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Grantham court: Twyford Woods raver was ‘zoned out’ meditating when police made tannoy order




Image of the illegal rave at Twyford Woods in May.
Image of the illegal rave at Twyford Woods in May.

A Norfolk man claimed he did not hear the police tannoy ordering ravers to leave Twyford Woods, because he was in a tent meditating.

Nicholas Wall, 29, of Laburnum Close, Wymondham, Norfolk, appeared before Grantham magistrates on Monday and pleaded guilty to failing to leave land after a direction under the Criminal Justice and Public Order Act on May 24.

He also admitted a charge of possessing a wrap of cocaine while at the rave in Twyford Woods near Colsterworth.

Prosecutor Daniel Pietryka outlined how after hundreds attended the illegal rave over the late May bank holiday weekend, they used a tannoy to order everyone to leave the area.

Yet two-and-a-half hours after making this announcement, they found the defendant still there in a car. Drugs were also found on Wall which he admitted to be cocaine and said he had purchased while at the rave for £50.

Sonia Bhalla, defending, higlighted that Wall suffers from hypermanic behaviour and receives support from his local mental health team.

She explained that as a vulnerable adult, her client was very much reliant on the care of his friend who also drove Wall and others to the rave. When asked why he didn’t hear the police tannoy, he told Miss Bhalla that it was because at the time a group of them were meditating using crystals in a tent and were ‘in the zone, completely zoned out from anything else’.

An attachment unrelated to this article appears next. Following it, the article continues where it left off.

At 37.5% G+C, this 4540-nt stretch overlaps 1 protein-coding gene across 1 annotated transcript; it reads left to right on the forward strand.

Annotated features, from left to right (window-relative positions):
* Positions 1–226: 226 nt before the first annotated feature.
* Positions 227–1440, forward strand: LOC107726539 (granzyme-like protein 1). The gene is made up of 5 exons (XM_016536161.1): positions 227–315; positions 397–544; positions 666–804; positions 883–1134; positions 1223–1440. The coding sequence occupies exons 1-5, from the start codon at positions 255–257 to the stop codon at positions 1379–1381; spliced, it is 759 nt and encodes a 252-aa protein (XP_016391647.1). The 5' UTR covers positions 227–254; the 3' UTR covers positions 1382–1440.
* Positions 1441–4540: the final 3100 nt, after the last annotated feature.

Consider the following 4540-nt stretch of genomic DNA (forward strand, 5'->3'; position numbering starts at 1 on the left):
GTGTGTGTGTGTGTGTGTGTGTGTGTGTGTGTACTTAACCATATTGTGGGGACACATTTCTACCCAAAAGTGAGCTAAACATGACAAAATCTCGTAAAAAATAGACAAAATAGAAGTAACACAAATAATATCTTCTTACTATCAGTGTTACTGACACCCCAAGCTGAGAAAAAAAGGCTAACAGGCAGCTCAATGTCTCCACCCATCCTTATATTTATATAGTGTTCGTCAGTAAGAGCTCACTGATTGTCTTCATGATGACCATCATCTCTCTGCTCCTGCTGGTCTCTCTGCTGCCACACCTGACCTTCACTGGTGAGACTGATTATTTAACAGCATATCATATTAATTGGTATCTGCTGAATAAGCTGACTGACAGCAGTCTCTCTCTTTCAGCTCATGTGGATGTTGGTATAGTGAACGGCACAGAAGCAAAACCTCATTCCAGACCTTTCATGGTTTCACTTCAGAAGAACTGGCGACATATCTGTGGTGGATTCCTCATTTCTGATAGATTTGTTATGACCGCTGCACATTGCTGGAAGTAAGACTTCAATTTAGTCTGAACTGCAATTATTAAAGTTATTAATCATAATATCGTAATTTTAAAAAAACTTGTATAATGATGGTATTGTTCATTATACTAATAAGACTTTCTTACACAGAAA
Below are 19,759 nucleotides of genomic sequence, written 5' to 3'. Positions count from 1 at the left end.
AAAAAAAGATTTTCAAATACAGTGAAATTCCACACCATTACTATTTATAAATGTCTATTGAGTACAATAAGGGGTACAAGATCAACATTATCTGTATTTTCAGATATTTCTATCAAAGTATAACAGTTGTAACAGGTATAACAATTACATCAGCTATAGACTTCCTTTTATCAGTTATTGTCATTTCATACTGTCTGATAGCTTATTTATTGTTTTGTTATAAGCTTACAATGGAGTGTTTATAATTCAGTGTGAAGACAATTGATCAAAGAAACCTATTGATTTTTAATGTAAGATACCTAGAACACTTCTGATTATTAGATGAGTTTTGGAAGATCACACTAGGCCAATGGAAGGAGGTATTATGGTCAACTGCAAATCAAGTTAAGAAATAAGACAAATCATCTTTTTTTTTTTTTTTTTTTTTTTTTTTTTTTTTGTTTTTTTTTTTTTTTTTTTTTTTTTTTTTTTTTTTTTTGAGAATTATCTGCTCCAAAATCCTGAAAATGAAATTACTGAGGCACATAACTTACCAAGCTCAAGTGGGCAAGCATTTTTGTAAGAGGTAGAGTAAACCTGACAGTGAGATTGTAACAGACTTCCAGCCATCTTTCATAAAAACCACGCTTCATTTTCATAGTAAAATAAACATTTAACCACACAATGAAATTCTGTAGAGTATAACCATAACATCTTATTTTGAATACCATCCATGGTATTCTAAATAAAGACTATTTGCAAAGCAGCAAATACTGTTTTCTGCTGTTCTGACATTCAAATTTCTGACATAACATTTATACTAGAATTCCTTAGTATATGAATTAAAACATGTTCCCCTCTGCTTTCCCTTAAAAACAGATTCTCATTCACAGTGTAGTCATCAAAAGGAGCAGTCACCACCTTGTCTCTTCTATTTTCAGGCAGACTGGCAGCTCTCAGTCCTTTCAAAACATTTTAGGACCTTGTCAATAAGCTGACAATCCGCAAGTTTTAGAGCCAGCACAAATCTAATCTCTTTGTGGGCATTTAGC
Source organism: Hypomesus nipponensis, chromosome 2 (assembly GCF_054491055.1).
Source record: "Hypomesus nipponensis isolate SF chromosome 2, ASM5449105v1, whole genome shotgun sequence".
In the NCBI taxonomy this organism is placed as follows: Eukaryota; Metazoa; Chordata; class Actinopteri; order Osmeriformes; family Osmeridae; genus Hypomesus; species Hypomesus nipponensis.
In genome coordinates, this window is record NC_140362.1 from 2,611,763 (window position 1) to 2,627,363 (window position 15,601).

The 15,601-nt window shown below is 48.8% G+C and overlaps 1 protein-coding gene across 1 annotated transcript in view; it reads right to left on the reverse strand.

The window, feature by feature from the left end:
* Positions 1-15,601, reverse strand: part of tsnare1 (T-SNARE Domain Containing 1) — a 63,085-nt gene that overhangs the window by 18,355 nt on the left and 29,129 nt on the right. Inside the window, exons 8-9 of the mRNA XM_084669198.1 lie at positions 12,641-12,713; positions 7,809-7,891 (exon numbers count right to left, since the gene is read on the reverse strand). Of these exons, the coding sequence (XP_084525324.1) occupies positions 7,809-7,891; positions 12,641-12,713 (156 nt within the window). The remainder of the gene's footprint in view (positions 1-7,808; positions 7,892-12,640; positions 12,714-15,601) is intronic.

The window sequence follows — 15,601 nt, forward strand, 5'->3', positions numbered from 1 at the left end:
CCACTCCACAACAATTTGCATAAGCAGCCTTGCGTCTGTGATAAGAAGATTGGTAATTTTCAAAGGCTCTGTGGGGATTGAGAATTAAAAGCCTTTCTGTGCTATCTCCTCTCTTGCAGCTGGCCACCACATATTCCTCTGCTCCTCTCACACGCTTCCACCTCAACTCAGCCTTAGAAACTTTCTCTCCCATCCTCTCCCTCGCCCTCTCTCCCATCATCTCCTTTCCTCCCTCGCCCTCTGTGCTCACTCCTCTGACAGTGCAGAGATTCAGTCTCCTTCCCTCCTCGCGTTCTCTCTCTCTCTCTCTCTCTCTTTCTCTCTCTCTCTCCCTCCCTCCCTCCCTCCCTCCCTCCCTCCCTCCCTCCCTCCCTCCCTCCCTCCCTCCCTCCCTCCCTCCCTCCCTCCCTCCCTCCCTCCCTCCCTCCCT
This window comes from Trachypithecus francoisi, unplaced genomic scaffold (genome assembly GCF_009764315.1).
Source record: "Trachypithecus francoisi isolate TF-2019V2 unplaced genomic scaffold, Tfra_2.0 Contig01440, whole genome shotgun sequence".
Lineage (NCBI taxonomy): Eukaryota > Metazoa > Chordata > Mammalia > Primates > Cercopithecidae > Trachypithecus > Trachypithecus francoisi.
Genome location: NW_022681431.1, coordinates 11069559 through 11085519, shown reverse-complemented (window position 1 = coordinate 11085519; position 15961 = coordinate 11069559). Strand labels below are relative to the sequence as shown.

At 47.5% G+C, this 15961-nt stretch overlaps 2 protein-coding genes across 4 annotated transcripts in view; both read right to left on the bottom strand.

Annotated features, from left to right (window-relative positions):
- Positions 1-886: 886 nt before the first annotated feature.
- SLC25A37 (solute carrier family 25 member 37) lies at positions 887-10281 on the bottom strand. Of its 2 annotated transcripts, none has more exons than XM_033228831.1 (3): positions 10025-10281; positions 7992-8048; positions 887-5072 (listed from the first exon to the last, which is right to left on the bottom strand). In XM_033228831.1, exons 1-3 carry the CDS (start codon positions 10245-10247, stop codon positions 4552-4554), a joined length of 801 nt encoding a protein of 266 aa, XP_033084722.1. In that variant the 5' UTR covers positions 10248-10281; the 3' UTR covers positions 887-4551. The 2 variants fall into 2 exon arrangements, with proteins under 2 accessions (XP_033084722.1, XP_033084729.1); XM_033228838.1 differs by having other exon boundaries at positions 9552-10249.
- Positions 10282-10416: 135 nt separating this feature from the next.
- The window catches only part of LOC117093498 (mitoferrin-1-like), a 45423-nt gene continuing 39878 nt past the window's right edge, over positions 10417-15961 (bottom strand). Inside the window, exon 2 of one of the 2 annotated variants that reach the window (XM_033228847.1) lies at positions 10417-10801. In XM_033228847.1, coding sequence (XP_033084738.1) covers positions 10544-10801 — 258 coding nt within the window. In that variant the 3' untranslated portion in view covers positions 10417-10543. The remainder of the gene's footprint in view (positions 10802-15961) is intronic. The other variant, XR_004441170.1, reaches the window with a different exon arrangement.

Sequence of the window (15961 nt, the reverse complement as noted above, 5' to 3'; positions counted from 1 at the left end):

After police then informed them that they had 20 minutes to leave, Wall didn’t know what to do due to his friend and driver also being under the influence and having parked their car up while he tried to sleep it off.

Consequently, Wall was found by police in this car after they should have vacated the area. He was also described as being in a manic state at the time, aggravated by the drugs.

Miss Bhalla provided magistrates with medical letters and character references on Wall, and added that he had been doing a lot of good work to help others within his local community.

For the possession of class A drugs, Wall must pay a £70 fine, a £180 criminal court charge, £85 in prosecution costs, and a £20 victim surcharge. No separate penalty was made for the failure to leave land, and the forfeiture and destruction of the drugs was ordered.



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